# mental problem

• 12-14-2005
mental problem
for whatever reason I can't figure this out
I'm using some code from gamedev for 2d pixel perfect collision detection, it looks like this now
Code:

```bool CollideYou(int index) {         int left1, left2;         int right1, right2;         int top1, top2;         int bottom1, bottom2;     left1 = BulletsE[index].x;     left2 = You.x;     right1 = BulletsE[index].x + 5;     right2 = You.x + 99;     top1 = BulletsE[index].y;     top2 = You.y;     bottom1 = BulletsE[index].y + 20;     bottom2 = You.y + 75;     if (bottom1 < top2) return false;     if (top1 > bottom2) return false;     if (right1 < left2) return false;     if (left1 > right2) return false;         int over_bottom, over_top, over_right, over_left;             if (bottom1 > bottom2) over_bottom = bottom2;     else over_bottom = bottom1;     if (top1 < top2) over_top = top2;     else over_top = top1;     if (right1 > right2) over_right = right2;     else over_right = right1;     if (left1 < left2) over_left = left2;     else over_left = left1;         for (int z = over_bottom; z <= over_top; z++)         {                 for (int y = over_left; y <= over_right; y++)                 {                 }         }         return false; }```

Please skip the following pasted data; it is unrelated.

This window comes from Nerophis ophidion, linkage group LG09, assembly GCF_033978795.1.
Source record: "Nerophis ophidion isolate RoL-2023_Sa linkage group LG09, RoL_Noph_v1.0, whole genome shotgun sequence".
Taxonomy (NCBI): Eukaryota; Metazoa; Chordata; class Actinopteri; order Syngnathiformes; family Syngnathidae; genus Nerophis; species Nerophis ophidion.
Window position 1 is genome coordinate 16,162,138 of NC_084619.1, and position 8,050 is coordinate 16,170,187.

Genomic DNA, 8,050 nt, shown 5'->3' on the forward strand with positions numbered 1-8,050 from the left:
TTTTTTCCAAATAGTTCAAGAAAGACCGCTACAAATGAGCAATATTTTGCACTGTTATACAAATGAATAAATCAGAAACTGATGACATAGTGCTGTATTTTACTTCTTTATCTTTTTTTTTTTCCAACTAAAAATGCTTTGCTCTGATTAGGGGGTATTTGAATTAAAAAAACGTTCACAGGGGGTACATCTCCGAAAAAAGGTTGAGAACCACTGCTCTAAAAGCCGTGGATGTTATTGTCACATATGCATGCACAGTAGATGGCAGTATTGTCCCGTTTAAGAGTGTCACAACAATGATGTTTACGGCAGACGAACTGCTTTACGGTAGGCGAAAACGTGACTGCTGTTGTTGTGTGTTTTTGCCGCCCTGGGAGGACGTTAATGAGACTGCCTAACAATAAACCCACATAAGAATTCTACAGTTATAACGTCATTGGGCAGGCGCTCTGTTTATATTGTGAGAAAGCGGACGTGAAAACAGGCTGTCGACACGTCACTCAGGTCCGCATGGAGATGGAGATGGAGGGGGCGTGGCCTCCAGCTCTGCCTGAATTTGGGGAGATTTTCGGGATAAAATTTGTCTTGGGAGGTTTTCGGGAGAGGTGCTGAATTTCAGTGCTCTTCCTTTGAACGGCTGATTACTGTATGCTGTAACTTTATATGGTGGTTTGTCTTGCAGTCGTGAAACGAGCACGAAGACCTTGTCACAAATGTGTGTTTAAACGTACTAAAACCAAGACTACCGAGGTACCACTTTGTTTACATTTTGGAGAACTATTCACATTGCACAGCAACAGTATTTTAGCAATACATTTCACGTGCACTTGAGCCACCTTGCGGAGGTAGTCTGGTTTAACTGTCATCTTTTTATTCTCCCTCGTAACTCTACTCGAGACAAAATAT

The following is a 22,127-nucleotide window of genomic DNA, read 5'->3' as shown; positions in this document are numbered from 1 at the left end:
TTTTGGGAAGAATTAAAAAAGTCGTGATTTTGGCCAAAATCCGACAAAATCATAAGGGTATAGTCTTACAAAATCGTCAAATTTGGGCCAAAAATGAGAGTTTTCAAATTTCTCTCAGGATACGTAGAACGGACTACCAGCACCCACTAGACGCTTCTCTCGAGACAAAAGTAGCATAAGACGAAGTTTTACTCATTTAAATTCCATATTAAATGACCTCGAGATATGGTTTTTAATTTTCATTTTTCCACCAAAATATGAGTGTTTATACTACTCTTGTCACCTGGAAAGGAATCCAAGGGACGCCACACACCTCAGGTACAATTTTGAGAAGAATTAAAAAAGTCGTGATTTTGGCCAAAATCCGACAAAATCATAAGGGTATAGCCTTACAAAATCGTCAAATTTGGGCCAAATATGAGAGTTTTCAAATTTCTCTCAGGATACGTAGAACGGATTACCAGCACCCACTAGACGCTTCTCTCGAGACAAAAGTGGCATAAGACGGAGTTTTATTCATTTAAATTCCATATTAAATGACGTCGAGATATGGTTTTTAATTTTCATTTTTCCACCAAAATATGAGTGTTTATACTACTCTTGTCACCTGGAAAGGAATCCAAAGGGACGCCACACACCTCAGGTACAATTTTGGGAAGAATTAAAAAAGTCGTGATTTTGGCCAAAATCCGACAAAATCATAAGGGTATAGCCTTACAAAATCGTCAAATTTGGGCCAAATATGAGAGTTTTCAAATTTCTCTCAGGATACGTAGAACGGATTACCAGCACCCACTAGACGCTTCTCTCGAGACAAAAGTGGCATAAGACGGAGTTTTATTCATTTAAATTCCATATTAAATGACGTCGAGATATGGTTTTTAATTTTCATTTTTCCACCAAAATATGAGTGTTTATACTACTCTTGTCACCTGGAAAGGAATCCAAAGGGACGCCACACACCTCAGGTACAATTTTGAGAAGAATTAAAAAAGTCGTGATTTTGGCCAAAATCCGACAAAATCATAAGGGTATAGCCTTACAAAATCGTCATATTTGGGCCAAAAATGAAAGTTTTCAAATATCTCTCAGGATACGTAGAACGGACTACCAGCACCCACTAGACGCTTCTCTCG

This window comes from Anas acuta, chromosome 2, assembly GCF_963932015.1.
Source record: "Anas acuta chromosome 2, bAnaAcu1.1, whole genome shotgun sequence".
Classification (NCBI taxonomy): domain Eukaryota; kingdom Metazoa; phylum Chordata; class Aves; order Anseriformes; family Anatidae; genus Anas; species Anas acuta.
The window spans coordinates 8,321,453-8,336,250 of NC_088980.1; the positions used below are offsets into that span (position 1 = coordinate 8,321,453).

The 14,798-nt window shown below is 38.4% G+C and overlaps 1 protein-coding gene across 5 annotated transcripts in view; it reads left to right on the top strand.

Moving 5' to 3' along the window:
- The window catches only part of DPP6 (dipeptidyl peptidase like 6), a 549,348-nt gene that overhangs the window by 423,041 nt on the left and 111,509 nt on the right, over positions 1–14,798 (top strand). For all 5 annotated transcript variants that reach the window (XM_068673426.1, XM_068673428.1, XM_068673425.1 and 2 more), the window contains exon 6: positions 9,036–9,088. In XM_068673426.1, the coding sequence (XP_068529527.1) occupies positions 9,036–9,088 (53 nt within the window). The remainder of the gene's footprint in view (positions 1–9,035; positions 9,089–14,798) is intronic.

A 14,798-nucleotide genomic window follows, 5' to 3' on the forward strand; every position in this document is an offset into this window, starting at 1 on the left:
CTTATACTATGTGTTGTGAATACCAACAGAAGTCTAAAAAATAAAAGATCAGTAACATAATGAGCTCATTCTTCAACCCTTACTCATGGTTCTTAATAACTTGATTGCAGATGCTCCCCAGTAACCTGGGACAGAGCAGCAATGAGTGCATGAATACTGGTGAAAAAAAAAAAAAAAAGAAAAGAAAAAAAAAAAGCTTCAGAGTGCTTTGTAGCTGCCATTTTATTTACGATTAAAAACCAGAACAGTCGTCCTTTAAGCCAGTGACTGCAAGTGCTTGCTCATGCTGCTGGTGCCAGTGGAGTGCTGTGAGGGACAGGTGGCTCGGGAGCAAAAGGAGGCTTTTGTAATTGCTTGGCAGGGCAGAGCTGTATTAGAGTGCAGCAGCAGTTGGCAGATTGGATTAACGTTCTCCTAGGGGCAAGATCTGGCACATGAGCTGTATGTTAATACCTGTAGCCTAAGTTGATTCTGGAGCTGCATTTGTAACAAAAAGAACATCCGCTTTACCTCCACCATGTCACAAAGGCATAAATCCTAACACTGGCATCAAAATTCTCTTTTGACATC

The problem is I can't figure out how to convert z and y in the for loops into actual x's and y's for the two SDL surfaces I'm colliding (ship and bullet)

Thanks,
MC
• 12-19-2005
After a break, I started working on this again and all it seems to be doing is checking for a rectangle collision. The per pixel part seems to be always returning false, and I can't figure out why. Here's the updated code...

Code: